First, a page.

• Appoint a business leader to be in charge of the meeting tasked with:
    • Sticking to the agenda
    • Enforcing time limits
    • Encouraging participation from relevant team members
  • Send out an agenda ahead of time along with any content the team should review to give attendees a chance to prepare for the meeting
  • Schedule 5 minutes at the start of the meeting for small talk and catching up
  • Keep minutes, including action items, and send out (or post on team forum) as soon as possible following the meeting
    While there are endless ideas on how to run more effective meetings, these four tend to be the most pervasive. By appointing a leader to run the show, setting up the agenda for success, scheduling time to catching up, and action items are written and distributed, any manager can easily run a more energized and effective virtual meeting.

Applying Remote Management Techniques

With the way we work today, it is quite realistic to have a customer success manager working from home, accessing her company’s ERP system from her iPad through a Virtual Private Network to check on her team’s results. Her team, might be a combination of hybrid, remote or onsite workers. Her team is increasingly burnt out, and is starting to miss deadlines, in spite of near perfect attendance.

Realizing her team is worn out, she decides it is time to make a change. First, she meets with each team member to define their contribution in terms of Objectives and Key Results and works with them to design a flexible work schedule. Second, she adopts an agile approach and breaks down the team’s work into a series of Sprints, and starts holding a daily stand up where team members can voice any impediments to achieving their key results. Third, she realizes the need for increased asymmetric communication and decides to implement Slack, to allow her team to collaborate. Fourth, she adopts streamlined and consistent meeting practices, so her staff knows what to expect every meeting.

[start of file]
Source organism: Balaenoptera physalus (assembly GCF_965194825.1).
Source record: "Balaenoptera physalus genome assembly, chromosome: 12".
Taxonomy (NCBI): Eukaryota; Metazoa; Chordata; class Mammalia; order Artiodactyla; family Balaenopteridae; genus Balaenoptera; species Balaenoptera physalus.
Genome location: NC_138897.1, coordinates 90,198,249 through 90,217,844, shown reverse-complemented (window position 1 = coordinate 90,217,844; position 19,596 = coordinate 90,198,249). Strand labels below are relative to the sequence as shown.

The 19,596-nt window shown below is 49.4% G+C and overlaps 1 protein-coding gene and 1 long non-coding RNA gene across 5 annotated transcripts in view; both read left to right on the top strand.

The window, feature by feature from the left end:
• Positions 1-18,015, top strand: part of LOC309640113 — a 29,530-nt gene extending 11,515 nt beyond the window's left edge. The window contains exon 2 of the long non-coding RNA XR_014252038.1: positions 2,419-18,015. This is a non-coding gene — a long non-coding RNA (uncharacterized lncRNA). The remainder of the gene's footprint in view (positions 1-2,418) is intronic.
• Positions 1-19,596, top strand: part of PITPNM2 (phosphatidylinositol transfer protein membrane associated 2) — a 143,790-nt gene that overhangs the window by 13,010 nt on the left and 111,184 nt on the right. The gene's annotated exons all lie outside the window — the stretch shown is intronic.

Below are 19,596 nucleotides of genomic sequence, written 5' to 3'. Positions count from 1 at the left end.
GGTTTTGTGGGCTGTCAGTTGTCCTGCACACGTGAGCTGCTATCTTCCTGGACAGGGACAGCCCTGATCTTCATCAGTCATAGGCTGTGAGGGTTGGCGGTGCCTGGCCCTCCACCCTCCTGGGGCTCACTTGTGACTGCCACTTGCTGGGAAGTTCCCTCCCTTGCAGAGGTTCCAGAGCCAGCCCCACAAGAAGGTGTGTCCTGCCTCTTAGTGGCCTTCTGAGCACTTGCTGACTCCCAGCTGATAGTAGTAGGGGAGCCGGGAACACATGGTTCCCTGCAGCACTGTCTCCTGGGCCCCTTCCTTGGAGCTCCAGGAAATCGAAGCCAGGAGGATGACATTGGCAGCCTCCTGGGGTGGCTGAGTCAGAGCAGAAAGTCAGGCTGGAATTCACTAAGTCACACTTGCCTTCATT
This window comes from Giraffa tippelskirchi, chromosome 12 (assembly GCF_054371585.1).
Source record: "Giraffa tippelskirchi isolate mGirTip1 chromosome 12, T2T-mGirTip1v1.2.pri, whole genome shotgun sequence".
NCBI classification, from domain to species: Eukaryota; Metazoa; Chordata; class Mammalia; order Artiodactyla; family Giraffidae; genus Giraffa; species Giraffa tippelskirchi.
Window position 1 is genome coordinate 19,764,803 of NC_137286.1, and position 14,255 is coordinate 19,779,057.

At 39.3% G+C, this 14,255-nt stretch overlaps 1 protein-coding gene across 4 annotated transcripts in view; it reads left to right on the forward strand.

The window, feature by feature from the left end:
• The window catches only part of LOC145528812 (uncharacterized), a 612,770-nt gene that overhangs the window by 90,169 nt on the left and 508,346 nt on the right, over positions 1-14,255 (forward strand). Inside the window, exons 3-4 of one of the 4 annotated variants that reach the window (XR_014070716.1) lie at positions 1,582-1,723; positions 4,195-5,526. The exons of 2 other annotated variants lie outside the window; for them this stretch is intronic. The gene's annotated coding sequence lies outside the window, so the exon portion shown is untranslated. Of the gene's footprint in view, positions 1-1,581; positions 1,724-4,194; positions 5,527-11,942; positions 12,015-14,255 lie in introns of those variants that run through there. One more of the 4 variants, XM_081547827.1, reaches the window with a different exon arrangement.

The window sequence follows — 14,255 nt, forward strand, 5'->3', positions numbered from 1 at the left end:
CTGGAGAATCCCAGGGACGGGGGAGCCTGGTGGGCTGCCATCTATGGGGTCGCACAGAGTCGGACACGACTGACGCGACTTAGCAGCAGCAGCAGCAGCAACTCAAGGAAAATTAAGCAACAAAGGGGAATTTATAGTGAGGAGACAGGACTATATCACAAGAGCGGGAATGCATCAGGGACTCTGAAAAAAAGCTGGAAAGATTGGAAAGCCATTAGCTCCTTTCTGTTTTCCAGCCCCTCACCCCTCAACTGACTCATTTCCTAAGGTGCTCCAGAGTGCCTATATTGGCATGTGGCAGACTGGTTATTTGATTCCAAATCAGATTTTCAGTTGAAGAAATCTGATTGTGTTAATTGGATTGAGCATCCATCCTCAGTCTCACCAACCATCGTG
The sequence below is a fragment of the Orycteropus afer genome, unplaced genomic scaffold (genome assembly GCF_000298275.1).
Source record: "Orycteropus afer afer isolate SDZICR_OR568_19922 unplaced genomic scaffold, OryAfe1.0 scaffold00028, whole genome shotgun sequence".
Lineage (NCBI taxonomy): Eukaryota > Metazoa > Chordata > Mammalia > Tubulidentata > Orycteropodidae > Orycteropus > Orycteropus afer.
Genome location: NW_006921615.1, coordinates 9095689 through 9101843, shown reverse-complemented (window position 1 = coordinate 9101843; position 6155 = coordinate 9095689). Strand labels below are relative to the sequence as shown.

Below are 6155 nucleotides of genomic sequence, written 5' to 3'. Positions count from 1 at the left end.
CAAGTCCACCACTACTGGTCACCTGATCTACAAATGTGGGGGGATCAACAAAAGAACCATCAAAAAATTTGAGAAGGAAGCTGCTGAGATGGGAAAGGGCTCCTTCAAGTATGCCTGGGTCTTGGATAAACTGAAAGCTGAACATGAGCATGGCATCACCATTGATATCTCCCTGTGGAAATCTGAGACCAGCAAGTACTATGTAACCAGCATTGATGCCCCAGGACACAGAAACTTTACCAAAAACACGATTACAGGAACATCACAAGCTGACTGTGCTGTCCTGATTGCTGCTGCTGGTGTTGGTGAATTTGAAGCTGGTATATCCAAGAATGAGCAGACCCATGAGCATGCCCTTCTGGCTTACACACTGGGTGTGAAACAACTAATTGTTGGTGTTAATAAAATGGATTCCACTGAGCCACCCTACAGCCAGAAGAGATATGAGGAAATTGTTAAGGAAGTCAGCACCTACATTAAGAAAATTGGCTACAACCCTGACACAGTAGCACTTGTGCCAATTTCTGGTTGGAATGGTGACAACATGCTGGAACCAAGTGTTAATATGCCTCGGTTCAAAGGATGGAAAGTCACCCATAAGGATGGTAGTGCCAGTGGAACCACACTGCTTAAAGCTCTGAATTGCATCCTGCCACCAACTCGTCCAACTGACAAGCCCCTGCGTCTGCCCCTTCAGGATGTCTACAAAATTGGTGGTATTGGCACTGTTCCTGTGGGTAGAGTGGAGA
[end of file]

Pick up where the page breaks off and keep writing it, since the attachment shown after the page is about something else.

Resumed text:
Now, the manager’s team has the tools and practices in place to achieve efficient and effective collaboration and communication regardless of work location, and as some employees begin working onsite, they have clear expectations and accountability measures in place.

Every team is unique in how they rapidly adapted to and adopted remote work during the pandemic. As the workforce prepares to return to some semblance of the “New Normal,” managers need to realize the role they play in helping their teams achieve their goals.

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Topics:Digital TransformationCOVID-19SAFE Return to WorkProject Management